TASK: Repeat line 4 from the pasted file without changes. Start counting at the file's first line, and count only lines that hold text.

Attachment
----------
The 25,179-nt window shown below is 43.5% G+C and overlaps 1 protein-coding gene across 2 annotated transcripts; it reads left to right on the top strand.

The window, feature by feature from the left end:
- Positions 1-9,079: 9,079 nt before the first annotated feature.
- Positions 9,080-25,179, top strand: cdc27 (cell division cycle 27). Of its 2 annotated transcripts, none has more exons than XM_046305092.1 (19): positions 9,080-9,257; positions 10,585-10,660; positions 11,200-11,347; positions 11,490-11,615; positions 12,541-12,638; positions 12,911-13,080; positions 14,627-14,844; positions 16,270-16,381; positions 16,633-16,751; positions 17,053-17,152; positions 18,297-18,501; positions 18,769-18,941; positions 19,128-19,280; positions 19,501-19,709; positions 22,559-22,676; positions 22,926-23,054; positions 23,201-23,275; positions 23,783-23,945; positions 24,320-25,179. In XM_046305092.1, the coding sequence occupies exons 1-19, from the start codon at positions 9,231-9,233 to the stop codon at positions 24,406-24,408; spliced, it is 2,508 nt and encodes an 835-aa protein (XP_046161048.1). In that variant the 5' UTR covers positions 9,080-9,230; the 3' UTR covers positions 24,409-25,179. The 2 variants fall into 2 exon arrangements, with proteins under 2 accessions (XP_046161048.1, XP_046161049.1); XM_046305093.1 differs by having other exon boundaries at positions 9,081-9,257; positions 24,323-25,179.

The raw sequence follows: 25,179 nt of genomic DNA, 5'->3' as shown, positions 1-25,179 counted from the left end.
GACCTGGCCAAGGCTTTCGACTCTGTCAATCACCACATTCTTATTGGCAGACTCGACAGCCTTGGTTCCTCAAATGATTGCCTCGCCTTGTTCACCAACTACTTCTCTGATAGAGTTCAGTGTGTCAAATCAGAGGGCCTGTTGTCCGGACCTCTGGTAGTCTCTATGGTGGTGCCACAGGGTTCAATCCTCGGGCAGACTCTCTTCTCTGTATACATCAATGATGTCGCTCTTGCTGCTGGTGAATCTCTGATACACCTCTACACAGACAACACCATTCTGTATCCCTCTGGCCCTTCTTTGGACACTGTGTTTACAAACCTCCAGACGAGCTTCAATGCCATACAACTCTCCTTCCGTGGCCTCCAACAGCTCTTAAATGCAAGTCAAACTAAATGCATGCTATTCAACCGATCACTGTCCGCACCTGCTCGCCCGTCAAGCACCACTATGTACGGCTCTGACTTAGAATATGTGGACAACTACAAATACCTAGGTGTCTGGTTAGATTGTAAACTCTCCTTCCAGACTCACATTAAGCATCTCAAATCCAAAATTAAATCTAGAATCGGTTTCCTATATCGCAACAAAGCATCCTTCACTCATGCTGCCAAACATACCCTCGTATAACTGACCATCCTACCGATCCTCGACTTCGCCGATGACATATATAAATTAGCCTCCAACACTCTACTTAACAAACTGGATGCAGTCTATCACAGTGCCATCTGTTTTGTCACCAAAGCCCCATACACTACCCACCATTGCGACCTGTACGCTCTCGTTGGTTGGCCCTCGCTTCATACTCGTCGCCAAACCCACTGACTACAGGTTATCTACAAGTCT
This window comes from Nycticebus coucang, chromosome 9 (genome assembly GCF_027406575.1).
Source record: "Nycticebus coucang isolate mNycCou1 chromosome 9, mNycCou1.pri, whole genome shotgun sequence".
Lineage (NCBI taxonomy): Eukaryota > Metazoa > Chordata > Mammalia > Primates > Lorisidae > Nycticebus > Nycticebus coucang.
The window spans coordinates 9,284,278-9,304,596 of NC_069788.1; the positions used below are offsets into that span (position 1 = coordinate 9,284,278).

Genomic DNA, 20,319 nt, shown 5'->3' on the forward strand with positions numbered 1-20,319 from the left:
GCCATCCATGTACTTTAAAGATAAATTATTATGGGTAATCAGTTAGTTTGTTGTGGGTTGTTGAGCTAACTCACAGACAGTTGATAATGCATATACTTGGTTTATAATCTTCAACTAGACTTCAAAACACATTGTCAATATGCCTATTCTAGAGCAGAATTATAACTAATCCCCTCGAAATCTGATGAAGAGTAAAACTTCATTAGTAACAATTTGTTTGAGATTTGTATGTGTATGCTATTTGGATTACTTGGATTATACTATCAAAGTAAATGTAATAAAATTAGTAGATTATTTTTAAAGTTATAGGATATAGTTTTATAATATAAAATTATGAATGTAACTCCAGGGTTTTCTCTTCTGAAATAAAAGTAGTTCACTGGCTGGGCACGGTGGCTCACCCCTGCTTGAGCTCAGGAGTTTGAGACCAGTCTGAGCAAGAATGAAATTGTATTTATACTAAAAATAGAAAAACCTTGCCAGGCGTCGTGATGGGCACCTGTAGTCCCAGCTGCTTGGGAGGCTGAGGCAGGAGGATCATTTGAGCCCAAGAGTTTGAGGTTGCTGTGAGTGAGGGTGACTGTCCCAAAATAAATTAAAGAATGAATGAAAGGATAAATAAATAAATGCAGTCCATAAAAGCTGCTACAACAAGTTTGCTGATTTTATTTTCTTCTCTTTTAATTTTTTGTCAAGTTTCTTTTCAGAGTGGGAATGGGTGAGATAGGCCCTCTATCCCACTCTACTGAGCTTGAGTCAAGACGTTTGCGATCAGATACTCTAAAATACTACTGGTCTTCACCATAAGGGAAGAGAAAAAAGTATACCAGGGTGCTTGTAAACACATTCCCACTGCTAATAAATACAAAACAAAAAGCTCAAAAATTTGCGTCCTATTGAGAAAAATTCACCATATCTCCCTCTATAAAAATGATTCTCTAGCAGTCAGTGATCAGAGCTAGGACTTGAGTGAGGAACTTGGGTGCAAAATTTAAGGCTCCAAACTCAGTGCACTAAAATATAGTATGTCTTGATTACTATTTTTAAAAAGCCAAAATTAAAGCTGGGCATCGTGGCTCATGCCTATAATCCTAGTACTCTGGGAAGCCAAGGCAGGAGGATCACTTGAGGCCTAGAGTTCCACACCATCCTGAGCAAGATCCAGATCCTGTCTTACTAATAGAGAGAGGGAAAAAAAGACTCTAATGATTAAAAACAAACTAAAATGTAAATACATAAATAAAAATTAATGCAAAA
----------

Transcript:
- Positions 9,080-25,179, top strand: cdc27 (cell division cycle 27). Of its 2 annotated transcripts, none has more exons than XM_046305092.1 (19): positions 9,080-9,257; positions 10,585-10,660; positions 11,200-11,347; positions 11,490-11,615; positions 12,541-12,638; positions 12,911-13,080; positions 14,627-14,844; positions 16,270-16,381; positions 16,633-16,751; positions 17,053-17,152; positions 18,297-18,501; positions 18,769-18,941; positions 19,128-19,280; positions 19,501-19,709; positions 22,559-22,676; positions 22,926-23,054; positions 23,201-23,275; positions 23,783-23,945; positions 24,320-25,179. In XM_046305092.1, the coding sequence occupies exons 1-19, from the start codon at positions 9,231-9,233 to the stop codon at positions 24,406-24,408; spliced, it is 2,508 nt and encodes an 835-aa protein (XP_046161048.1). In that variant the 5' UTR covers positions 9,080-9,230; the 3' UTR covers positions 24,409-25,179. The 2 variants fall into 2 exon arrangements, with proteins under 2 accessions (XP_046161048.1, XP_046161049.1); XM_046305093.1 differs by having other exon boundaries at positions 9,081-9,257; positions 24,323-25,179.